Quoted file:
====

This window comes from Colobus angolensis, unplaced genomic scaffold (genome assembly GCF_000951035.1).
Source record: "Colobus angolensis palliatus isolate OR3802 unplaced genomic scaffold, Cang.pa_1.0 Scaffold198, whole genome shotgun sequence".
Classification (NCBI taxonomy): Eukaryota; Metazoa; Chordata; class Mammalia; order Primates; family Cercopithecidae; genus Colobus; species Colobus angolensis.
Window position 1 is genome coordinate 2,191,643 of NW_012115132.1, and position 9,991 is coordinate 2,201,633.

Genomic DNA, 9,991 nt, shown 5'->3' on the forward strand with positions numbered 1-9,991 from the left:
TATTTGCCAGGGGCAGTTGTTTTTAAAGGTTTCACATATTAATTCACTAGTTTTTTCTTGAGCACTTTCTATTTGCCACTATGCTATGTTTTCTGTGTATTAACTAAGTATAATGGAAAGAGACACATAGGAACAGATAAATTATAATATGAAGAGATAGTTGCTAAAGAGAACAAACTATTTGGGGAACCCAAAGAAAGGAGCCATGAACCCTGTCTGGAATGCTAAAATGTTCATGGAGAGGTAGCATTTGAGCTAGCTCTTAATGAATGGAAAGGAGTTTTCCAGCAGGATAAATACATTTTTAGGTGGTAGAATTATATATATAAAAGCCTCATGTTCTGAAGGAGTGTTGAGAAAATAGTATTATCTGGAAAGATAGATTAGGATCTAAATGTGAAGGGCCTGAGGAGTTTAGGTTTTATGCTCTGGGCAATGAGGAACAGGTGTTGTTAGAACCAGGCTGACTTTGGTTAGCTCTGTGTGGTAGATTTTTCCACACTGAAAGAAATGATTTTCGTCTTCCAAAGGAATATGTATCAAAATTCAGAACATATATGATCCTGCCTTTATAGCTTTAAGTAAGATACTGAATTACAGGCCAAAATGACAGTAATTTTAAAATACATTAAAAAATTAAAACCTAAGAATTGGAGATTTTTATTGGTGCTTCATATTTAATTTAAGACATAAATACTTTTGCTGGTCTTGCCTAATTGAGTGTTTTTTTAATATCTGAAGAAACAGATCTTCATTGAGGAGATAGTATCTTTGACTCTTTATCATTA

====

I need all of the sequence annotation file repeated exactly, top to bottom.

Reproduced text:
This window comes from Colobus angolensis, unplaced genomic scaffold (genome assembly GCF_000951035.1).
Source record: "Colobus angolensis palliatus isolate OR3802 unplaced genomic scaffold, Cang.pa_1.0 Scaffold198, whole genome shotgun sequence".
Classification (NCBI taxonomy): Eukaryota; Metazoa; Chordata; class Mammalia; order Primates; family Cercopithecidae; genus Colobus; species Colobus angolensis.
Window position 1 is genome coordinate 2,191,643 of NW_012115132.1, and position 9,991 is coordinate 2,201,633.

Genomic DNA, 9,991 nt, shown 5'->3' on the forward strand with positions numbered 1-9,991 from the left:
TATTTGCCAGGGGCAGTTGTTTTTAAAGGTTTCACATATTAATTCACTAGTTTTTTCTTGAGCACTTTCTATTTGCCACTATGCTATGTTTTCTGTGTATTAACTAAGTATAATGGAAAGAGACACATAGGAACAGATAAATTATAATATGAAGAGATAGTTGCTAAAGAGAACAAACTATTTGGGGAACCCAAAGAAAGGAGCCATGAACCCTGTCTGGAATGCTAAAATGTTCATGGAGAGGTAGCATTTGAGCTAGCTCTTAATGAATGGAAAGGAGTTTTCCAGCAGGATAAATACATTTTTAGGTGGTAGAATTATATATATAAAAGCCTCATGTTCTGAAGGAGTGTTGAGAAAATAGTATTATCTGGAAAGATAGATTAGGATCTAAATGTGAAGGGCCTGAGGAGTTTAGGTTTTATGCTCTGGGCAATGAGGAACAGGTGTTGTTAGAACCAGGCTGACTTTGGTTAGCTCTGTGTGGTAGATTTTTCCACACTGAAAGAAATGATTTTCGTCTTCCAAAGGAATATGTATCAAAATTCAGAACATATATGATCCTGCCTTTATAGCTTTAAGTAAGATACTGAATTACAGGCCAAAATGACAGTAATTTTAAAATACATTAAAAAATTAAAACCTAAGAATTGGAGATTTTTATTGGTGCTTCATATTTAATTTAAGACATAAATACTTTTGCTGGTCTTGCCTAATTGAGTGTTTTTTTAATATCTGAAGAAACAGATCTTCATTGAGGAGATAGTATCTTTGACTCTTTATCATTA